A month removed from the most lopsided high school baseball games in Texas history between Lake Highland (Texas) and Samuell (Texas), the two teams took the field for the second time this season in a district game that garnered national attention for all the wrong reasons.
But that's what happens when you beat a team by 53 runs in a game that had Lake Highlands taking only one base at a time when things started to get out of hand. This time around the score was a little more respectable, with Lake Highlands winning 13-0 over Samuell before things were called in the fifth inning due to the mercy rule.
Trying to make the game as even as possible, coach Jay Higgins called up two junior varsity players for the game, and managed to go through his entire lineup before the game ended. While the school obviously didn't need to win by as many runs as the last time out, they still managed to pitch a no-hitter.
Usually a monumental achievement for an high school team, Lake Highlands seemed to take this game in stride ... especially after the heat they took for drubbing a clearly overmatch opponent. Even in defeat, Samuell head coach Mike Pena tried to sound as upbeat as possible.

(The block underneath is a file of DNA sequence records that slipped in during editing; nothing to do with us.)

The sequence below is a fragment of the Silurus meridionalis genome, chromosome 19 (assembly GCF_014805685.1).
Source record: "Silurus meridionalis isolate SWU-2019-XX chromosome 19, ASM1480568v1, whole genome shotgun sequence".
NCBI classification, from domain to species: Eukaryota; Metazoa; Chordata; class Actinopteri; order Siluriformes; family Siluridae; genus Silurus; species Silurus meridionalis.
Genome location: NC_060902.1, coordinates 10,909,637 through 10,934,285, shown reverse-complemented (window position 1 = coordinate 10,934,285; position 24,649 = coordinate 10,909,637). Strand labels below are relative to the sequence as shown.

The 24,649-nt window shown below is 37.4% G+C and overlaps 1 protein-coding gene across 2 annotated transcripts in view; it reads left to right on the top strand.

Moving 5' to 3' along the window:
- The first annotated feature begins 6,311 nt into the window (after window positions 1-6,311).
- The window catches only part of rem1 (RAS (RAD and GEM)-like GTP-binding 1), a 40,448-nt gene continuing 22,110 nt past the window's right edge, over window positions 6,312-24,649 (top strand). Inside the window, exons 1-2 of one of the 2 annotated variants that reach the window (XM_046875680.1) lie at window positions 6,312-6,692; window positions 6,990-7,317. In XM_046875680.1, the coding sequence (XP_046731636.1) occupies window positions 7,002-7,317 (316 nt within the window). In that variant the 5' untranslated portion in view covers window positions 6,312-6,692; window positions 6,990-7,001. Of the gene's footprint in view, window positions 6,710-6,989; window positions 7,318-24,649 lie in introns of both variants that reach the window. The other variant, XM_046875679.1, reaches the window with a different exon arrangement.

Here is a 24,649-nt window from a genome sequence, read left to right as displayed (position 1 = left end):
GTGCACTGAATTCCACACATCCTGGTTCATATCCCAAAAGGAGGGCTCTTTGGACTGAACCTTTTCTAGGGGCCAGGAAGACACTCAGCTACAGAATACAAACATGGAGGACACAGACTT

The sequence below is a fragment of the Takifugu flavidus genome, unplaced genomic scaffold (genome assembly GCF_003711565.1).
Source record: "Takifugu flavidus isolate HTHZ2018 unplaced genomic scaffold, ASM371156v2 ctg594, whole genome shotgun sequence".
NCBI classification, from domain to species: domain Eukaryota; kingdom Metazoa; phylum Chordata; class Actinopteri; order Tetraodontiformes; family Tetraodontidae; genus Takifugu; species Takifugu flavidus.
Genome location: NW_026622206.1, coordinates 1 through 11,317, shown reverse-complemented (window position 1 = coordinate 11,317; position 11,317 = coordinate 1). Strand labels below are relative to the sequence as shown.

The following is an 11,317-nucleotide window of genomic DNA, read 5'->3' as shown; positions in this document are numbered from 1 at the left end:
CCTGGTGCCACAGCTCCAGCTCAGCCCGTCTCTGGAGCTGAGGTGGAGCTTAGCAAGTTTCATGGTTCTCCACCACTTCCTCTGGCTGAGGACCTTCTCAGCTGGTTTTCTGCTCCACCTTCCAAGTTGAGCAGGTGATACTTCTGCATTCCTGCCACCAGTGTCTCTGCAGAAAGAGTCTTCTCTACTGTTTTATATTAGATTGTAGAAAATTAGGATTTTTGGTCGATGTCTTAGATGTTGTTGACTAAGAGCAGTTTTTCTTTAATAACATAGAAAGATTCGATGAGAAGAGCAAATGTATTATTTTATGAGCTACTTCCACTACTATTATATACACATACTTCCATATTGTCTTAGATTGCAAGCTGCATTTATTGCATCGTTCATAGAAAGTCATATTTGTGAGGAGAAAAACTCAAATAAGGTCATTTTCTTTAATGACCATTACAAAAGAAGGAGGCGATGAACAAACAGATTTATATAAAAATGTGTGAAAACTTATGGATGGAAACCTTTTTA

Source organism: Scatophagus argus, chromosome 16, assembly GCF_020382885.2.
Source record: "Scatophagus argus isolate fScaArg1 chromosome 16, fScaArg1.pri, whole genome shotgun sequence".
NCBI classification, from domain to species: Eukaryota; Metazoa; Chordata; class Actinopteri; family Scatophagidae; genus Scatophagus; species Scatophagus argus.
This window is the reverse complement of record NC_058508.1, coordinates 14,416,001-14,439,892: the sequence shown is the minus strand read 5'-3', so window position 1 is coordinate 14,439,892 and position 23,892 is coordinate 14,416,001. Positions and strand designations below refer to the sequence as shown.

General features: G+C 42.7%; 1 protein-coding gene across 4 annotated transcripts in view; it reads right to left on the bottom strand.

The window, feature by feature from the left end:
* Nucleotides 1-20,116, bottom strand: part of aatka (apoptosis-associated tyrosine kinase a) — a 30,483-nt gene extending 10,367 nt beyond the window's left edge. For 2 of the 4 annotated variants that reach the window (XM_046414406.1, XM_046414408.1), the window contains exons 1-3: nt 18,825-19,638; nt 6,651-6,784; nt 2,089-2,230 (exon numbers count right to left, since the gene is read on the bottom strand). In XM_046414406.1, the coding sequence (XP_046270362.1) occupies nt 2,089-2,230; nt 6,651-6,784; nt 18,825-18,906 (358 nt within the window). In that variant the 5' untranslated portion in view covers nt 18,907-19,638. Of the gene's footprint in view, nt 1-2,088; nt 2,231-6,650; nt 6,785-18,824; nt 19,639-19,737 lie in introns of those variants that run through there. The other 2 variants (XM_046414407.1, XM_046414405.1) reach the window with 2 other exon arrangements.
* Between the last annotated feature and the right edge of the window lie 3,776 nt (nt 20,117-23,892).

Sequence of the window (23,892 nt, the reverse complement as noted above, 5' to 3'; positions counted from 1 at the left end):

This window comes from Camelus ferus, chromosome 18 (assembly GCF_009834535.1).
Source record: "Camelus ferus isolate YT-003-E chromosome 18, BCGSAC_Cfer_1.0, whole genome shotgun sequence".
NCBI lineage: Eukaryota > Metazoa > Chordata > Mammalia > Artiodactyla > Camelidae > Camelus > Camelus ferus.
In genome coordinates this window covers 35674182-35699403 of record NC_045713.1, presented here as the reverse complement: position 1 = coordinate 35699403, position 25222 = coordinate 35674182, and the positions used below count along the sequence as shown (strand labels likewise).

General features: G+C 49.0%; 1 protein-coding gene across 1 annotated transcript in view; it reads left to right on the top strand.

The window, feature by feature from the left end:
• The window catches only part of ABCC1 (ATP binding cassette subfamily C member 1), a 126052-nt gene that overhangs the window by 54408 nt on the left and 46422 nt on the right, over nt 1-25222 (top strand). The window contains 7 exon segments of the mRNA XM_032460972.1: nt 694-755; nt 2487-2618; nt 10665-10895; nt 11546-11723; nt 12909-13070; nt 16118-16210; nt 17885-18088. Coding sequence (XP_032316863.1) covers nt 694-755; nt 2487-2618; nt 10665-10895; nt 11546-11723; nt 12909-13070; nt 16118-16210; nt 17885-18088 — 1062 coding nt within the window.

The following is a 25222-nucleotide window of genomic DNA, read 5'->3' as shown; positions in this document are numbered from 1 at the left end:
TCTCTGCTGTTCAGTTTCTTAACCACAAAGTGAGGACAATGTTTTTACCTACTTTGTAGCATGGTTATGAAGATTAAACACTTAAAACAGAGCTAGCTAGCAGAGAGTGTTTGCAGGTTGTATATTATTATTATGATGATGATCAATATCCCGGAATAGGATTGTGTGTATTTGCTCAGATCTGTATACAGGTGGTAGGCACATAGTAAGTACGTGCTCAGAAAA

"The future looks good at Samuell if we just keep working," he told KWTX.com's 254 website.
The best news of all coming from the game was that neither team had to worry about using a little used provision in the National Federation of Baseball Rules book that stated any game can be ended before the minimum seven innings have been played (five innings in Texas) if both coaches and the umpire agree to call if off.
Higgins claimed that was the only reason why the two teams continued playing the last time out. The two teams are, thankfully, done playing each other this season, meaning we won't have to worry about seeing a lopsided score between Samuell and Lake Higlands for at least another year.
And, perhaps, we won't see another score like that elsewhere, either, given the new understanding of the federal baseball rulebook, and a sense of concentrated compassion from a high school baseball coach.